An introduction to biodiversity.
A simple explanation of what biodiversity is, how we make sense of it and its importance to us. Plus an introduction to the biodiversity of potatoes and tomatoes.
A sweet wild tomato from the coast of South America, useful for its drought tolerance and pest resistance.
A herb with thin branches that twines around other plants. It stays alive for one or two years. This species is a close relative of the commercial tomato and can be difficult to identify because of high variability. Leaves are medium in size and often a bit purplish, quite similar to the commercial tomato in overall appearance. There are fewer hairs on the plant than in other wild tomatoes. The petals are long and thin. Ripe fruit is red with no hairs, much smaller than cultivated tomato fruit. The seeds are silky with narrow wings.
Taste / cooking
Solanum pimpinellifolium is edible and tastes sweet. It is grown by plant breeders and used to improve flavours of commercial varieties of tomatoes.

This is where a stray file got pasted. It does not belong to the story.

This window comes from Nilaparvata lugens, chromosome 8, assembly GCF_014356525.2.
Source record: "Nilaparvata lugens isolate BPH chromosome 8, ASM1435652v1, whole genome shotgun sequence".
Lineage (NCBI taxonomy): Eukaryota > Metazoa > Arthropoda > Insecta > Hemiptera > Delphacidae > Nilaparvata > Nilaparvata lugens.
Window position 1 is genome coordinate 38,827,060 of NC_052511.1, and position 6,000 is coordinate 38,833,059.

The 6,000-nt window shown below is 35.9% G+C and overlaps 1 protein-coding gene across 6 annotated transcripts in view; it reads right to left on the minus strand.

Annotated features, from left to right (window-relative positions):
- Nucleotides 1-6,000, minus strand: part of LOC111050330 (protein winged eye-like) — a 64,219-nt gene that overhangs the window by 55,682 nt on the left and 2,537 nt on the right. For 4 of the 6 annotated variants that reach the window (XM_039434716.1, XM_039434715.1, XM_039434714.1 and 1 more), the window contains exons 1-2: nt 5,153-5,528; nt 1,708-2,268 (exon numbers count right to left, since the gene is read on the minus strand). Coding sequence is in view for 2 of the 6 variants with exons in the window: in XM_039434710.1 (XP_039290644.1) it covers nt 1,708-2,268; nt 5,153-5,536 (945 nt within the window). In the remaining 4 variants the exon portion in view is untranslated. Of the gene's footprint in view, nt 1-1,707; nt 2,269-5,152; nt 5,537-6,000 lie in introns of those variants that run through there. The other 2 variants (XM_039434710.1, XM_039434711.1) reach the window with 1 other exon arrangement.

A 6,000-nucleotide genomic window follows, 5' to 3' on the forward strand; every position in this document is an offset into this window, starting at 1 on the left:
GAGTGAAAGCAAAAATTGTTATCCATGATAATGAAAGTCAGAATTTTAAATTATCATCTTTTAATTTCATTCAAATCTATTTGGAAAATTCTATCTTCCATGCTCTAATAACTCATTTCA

Specific nutritional benefits
Habitat / growing
Grows in dry places near the sea, but sometimes as high up as 1400 metres above sea level. It is found in Ecuador, Peru and Chile and also grows in the Galápagos Islands.
Solanum pimpinellifolium has a better ability to grow in dry conditions than the commercial tomato, because it naturally grows in places with less water. It has been used in breeding programs to create tomatoes that can grow in drier places.
The gene called Cf-9 makes Solanum pimpinellifolium resistant to the leaf mould fungus Cladosporium fulvum. When a fungal attack happens, a chemical encoded by Cf-9 recognises a chemical produced by the fungus, and the plant kills living tissue issue around the infection making sure it cannot spread and infect the rest of the plant. This gene has been used in breeding programs to make other tomatoes resistant to leaf mould. Some populations are also resistant to the bacterial spot pathogen.